Southern Stingray

Family: Dasyatidae - Stingrays

Order: Rajiformes - Skates and Rays

Class: Chondricthyes (Elasmobranchii) - Sharks and Rays

Phylum: Chordata - Vertebrates

Kingdom: Animalia

Red List status: Data Deficient

Dasyatis americana (Hildebrandt & Schrder, 1928)
Southern stingray. Caye Caulker, Belize.

Eastern United States from New Jersey south to southeastern Brazil. The species occurs in coastal areas of the Caribbean Sea, Gulf of Mexico and Atlantic throughout this range.

Other common names: Whip stingray



This species has a sharp-tipped, diamond-shaped disc which is roughly 1.2 times as wide as it is long, giving the species a rather square, angular appearance. The disc extends in front of the head at the front of the body. The head is elevated, preventing it from making contact with the seabed while the ray is resting. The dorsal fin is either absent or indistinct. The frontal portion of the tail is rounded in cross-section; the rest is flattened and serrated, with 52-80 teeth along its length. A venomous spine is present at the base of the tail; its length is approximately equal to the distance between the eye orbits. The tail itself can be twice as long as the disc. The animal is typically dark grey above, but colouration is variable through grey, green and brown with adults often being more olive or brown than juveniles. The lower surface is white.

Similar species: Other rays typically have a less angular disc; that of the Caribbean stingray (Himantura schmarde) is oval. The Atlantic stingray (Dasyatis sabina) has a tail that is oval in cross-section. Additionally, the Atlantic stingray has a more triangular snout, a more rounded disc, and is considerably smaller.



The southern stingray is a bottom-dwelling species in coastal and estuarine waters. It is principally a shallow-water species with a preference for open, sandy habitats, though has been on reefs and among seagrass beds. The species has been recorded from waters whose temperatures are between 28-32C.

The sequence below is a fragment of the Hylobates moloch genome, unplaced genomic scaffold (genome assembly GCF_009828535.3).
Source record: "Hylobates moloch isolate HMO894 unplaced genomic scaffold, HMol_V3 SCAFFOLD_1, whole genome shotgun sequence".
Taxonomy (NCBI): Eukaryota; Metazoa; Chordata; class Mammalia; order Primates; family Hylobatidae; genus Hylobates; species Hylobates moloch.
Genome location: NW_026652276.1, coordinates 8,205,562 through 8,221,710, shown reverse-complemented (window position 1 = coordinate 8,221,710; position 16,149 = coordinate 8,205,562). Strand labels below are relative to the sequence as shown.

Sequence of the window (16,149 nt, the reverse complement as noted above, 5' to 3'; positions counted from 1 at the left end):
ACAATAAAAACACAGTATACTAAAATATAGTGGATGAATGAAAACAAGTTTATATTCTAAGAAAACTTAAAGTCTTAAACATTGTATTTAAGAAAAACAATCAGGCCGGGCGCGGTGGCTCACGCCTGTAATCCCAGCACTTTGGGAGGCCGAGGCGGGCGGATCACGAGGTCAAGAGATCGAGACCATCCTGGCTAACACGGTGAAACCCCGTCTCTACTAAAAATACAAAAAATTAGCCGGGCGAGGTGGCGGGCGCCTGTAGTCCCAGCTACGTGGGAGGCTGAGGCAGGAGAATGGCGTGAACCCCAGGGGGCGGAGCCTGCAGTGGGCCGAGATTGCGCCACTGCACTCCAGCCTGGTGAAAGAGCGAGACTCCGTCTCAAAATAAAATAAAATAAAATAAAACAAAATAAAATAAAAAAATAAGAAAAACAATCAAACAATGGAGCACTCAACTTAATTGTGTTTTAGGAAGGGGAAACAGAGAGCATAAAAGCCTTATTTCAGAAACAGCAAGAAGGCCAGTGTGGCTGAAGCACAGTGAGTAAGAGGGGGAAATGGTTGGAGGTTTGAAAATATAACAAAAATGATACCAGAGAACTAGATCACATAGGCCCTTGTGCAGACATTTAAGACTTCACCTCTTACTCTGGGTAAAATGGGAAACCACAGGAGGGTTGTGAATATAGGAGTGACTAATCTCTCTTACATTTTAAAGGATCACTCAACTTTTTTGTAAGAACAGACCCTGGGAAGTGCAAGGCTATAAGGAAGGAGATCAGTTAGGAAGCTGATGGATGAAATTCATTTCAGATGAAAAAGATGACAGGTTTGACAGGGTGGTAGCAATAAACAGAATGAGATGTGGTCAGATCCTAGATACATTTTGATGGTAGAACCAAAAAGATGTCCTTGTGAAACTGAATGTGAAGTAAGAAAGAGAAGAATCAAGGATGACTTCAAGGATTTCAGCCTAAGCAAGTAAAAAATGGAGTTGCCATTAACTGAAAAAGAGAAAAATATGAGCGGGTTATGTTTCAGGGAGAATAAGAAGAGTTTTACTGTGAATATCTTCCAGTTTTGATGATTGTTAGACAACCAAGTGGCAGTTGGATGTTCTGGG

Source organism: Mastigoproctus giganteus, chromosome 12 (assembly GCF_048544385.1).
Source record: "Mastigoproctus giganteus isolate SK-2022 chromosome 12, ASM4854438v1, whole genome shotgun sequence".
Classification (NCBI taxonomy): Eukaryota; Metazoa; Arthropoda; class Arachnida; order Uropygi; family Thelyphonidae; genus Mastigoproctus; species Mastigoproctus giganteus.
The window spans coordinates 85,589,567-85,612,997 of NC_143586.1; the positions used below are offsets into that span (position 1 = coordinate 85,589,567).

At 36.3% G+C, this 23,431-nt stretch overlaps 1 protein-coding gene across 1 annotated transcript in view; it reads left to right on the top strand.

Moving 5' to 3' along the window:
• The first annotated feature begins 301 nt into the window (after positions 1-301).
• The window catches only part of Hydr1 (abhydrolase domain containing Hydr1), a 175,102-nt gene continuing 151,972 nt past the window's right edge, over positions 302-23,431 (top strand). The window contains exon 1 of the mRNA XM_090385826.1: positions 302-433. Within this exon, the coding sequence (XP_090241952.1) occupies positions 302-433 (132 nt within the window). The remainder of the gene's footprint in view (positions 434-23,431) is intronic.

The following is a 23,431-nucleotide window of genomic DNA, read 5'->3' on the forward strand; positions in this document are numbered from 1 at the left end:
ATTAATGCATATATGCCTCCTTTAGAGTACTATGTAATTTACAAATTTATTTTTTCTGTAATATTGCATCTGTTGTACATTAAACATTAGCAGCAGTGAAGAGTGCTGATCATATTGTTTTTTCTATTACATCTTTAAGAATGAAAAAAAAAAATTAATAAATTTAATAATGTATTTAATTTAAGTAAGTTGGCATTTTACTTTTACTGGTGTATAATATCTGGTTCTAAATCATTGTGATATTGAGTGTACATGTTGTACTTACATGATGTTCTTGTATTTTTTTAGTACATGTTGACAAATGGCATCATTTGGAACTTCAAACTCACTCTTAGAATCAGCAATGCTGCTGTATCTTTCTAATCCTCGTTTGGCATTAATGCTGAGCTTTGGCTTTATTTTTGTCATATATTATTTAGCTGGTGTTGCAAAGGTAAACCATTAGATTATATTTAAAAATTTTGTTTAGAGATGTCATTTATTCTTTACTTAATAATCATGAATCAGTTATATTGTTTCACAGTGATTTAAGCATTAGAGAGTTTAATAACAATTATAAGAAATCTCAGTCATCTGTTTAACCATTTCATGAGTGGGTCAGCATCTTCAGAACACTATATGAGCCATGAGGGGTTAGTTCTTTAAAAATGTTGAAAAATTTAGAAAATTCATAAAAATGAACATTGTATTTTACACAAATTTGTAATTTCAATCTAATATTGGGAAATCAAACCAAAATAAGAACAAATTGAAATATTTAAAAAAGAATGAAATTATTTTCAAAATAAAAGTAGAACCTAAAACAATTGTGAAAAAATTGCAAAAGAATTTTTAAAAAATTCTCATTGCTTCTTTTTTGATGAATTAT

Depth: 0-53 m, generally below 26 m



This species forages continually, using electroreception and smell to detect prey. Rays use the motion of their wings to clear sand from the bottom, exposing prey items. Animals are typically solitary, but have been recorded in pairs or larger aggregations on occasion. When heavily-parasitised, individuals may visit cleaning stations attended by cleaner wrasse.

Diet: Fish, large invertebrates, bivalves and marine worms.

Courtship behaviour: Courtship appears to take place in the form of a pre-mating pursuit, following which copulation occurs.



Breeding biology: In captivity the species breeds biannually, though little is known about reproductive activity in the wild. Like many rays, Dasyatis americana gives birth to live young, nourishing developing embryos internally on a yolk sac and, once this is exhausted, on uterine secretions. Gestation takes up to 11 months, with litters consisting of an average of 4 young, and a maximum of 10. Litter size appears to be correlated with the size of the adult female. Females may engage in multiple matings before giving birth, and may mate again soon afterwards.

Life cycle: Animals mature at between quarter and half of their maximum adult size; age at maturity is uncertain. Females mature at a larger size than males.




Atlantic Stingray (Dasyatis sabina), Field Guide to the Indian River Lagoon, Smithsonian Marine Station at Fort Pierce

Dasyatis americana (Southern Stingray),

Florida Museum of Natural History

Southern Stingray,

Southern Stingray (Dasyatis americana) ARKive

Chapman, D.D., Corcoran, M. J., Harvey, G. M., Malan, S. & Shivji, M. S. (2003) Mating behaviour of southern stingrays, Dasyatis americana (Dasyatididae) Environmental Biology of Fishes 63: 241-245
Grubbs, D.R., Snelson, F., Piercy, A., Rosa, R.S. & Furtado, M. (2006). Dasyatis americana. In: IUCN 2008.
2008 IUCN Red List of Threatened Species

Range            Description            Habitat            Behaviour            Biology            References

Width:  152 cm


Weight: 136 kg

Dasyatis americana. Caye Caulker, Belize